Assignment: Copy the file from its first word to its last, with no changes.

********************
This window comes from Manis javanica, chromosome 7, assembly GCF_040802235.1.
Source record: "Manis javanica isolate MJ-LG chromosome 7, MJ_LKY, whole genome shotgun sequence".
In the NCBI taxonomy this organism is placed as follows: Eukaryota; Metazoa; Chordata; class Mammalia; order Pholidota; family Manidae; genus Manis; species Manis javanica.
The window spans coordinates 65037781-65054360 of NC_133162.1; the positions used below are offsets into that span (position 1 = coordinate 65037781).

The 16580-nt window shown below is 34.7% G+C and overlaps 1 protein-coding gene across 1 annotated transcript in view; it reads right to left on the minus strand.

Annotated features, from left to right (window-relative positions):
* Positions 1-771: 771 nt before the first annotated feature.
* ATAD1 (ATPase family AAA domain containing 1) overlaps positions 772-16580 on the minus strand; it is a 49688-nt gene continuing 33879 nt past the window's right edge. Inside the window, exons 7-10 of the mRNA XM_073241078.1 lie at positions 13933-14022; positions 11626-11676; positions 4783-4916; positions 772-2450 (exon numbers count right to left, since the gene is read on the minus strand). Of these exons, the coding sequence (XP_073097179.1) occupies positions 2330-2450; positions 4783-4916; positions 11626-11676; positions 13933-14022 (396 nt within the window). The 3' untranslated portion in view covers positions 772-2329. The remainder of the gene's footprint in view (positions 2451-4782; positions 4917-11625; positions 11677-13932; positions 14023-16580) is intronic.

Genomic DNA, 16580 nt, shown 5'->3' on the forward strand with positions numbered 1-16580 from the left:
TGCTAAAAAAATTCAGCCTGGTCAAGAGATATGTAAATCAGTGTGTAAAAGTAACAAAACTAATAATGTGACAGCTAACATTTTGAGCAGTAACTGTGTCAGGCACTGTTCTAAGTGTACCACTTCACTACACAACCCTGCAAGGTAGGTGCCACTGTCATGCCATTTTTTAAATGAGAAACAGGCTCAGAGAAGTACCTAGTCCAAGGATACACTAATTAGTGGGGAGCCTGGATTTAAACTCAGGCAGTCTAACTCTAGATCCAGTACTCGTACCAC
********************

This window comes from Manis javanica, chromosome 7, assembly GCF_040802235.1.
Source record: "Manis javanica isolate MJ-LG chromosome 7, MJ_LKY, whole genome shotgun sequence".
In the NCBI taxonomy this organism is placed as follows: Eukaryota; Metazoa; Chordata; class Mammalia; order Pholidota; family Manidae; genus Manis; species Manis javanica.
The window spans coordinates 65037781-65054360 of NC_133162.1; the positions used below are offsets into that span (position 1 = coordinate 65037781).

The 16580-nt window shown below is 34.7% G+C and overlaps 1 protein-coding gene across 1 annotated transcript in view; it reads right to left on the minus strand.

Annotated features, from left to right (window-relative positions):
* Positions 1-771: 771 nt before the first annotated feature.
* ATAD1 (ATPase family AAA domain containing 1) overlaps positions 772-16580 on the minus strand; it is a 49688-nt gene continuing 33879 nt past the window's right edge. Inside the window, exons 7-10 of the mRNA XM_073241078.1 lie at positions 13933-14022; positions 11626-11676; positions 4783-4916; positions 772-2450 (exon numbers count right to left, since the gene is read on the minus strand). Of these exons, the coding sequence (XP_073097179.1) occupies positions 2330-2450; positions 4783-4916; positions 11626-11676; positions 13933-14022 (396 nt within the window). The 3' untranslated portion in view covers positions 772-2329. The remainder of the gene's footprint in view (positions 2451-4782; positions 4917-11625; positions 11677-13932; positions 14023-16580) is intronic.

Genomic DNA, 16580 nt, shown 5'->3' on the forward strand with positions numbered 1-16580 from the left:
TGCTAAAAAAATTCAGCCTGGTCAAGAGATATGTAAATCAGTGTGTAAAAGTAACAAAACTAATAATGTGACAGCTAACATTTTGAGCAGTAACTGTGTCAGGCACTGTTCTAAGTGTACCACTTCACTACACAACCCTGCAAGGTAGGTGCCACTGTCATGCCATTTTTTAAATGAGAAACAGGCTCAGAGAAGTACCTAGTCCAAGGATACACTAATTAGTGGGGAGCCTGGATTTAAACTCAGGCAGTCTAACTCTAGATCCAGTACTCGTACCAC